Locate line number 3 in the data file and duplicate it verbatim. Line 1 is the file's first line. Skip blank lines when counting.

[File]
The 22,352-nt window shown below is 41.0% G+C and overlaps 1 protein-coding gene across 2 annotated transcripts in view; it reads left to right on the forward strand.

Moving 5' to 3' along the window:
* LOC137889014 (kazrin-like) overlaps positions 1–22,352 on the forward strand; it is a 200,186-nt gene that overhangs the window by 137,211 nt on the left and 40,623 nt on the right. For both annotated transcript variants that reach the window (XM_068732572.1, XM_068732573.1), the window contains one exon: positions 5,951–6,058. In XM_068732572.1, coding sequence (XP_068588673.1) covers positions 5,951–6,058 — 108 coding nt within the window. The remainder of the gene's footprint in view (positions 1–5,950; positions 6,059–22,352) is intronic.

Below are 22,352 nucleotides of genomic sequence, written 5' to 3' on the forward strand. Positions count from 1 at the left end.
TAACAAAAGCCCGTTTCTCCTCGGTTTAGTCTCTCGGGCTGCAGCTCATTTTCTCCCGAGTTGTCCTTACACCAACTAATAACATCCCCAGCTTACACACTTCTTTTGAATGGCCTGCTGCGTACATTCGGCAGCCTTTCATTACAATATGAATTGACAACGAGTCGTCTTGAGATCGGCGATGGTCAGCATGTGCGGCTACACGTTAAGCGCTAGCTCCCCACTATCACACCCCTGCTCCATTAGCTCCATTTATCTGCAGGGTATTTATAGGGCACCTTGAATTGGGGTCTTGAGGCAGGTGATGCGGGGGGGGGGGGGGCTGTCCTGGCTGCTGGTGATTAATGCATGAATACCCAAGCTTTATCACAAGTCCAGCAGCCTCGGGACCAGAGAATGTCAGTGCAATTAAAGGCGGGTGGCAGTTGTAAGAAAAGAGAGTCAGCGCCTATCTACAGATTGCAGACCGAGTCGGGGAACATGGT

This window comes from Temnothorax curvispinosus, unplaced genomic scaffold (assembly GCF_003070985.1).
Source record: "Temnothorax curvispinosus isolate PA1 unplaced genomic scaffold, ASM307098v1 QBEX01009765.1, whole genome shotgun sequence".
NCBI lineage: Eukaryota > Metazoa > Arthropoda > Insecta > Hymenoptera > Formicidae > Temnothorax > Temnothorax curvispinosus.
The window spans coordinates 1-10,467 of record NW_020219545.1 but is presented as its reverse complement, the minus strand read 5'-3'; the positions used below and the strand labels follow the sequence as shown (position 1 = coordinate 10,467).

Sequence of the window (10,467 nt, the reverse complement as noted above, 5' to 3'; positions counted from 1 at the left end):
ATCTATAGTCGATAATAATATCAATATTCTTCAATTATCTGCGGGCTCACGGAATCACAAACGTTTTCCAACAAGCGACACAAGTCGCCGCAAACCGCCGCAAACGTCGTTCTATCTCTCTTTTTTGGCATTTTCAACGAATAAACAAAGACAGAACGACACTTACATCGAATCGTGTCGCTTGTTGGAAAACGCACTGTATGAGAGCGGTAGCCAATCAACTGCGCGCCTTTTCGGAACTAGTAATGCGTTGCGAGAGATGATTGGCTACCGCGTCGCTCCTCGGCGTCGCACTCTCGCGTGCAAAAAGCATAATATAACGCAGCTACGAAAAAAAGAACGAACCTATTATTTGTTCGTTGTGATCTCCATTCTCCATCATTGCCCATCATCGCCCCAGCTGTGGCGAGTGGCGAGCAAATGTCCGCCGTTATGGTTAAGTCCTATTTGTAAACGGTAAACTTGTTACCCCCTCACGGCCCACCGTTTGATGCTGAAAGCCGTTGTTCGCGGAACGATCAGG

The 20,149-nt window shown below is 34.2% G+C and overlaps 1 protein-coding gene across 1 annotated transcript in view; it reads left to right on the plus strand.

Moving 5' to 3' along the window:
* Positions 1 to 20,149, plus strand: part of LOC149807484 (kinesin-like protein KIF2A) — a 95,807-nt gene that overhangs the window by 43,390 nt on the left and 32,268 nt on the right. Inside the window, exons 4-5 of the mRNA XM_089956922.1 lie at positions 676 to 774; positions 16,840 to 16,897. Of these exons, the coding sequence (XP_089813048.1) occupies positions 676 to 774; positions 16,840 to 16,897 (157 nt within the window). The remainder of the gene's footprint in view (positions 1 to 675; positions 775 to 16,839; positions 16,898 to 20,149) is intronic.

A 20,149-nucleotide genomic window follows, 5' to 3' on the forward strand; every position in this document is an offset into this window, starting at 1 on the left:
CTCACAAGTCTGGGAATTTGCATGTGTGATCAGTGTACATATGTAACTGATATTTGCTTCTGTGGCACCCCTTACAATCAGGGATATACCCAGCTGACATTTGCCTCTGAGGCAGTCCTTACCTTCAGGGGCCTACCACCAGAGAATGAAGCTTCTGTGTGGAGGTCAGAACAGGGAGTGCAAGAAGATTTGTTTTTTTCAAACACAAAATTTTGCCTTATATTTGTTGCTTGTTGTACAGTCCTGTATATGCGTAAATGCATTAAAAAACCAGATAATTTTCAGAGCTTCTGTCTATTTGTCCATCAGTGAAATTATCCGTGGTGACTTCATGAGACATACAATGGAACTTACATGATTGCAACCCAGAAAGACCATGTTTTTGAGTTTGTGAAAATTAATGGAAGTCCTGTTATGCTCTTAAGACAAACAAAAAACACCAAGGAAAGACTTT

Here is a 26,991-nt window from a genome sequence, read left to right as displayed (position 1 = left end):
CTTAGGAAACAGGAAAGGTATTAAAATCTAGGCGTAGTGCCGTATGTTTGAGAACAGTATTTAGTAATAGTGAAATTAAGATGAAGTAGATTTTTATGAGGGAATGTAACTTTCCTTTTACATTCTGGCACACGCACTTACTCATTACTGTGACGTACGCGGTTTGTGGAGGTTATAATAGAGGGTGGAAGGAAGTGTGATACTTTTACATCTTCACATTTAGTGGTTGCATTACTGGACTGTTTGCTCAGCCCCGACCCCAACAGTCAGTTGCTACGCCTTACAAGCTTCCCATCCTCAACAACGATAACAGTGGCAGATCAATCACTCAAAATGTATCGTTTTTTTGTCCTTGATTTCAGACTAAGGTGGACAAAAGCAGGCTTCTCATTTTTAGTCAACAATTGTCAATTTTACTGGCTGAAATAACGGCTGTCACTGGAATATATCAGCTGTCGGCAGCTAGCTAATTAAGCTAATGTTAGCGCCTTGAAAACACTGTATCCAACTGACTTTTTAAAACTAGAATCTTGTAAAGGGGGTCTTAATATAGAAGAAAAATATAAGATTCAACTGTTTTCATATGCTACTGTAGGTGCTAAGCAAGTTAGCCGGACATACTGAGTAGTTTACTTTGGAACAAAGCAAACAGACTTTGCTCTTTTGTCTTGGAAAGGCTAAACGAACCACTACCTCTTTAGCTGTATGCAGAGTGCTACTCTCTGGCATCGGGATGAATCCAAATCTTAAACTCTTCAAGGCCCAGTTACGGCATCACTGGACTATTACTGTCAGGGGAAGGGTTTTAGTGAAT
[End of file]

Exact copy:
* LOC137889014 (kazrin-like) overlaps positions 1–22,352 on the forward strand; it is a 200,186-nt gene that overhangs the window by 137,211 nt on the left and 40,623 nt on the right. For both annotated transcript variants that reach the window (XM_068732572.1, XM_068732573.1), the window contains one exon: positions 5,951–6,058. In XM_068732572.1, coding sequence (XP_068588673.1) covers positions 5,951–6,058 — 108 coding nt within the window. The remainder of the gene's footprint in view (positions 1–5,950; positions 6,059–22,352) is intronic.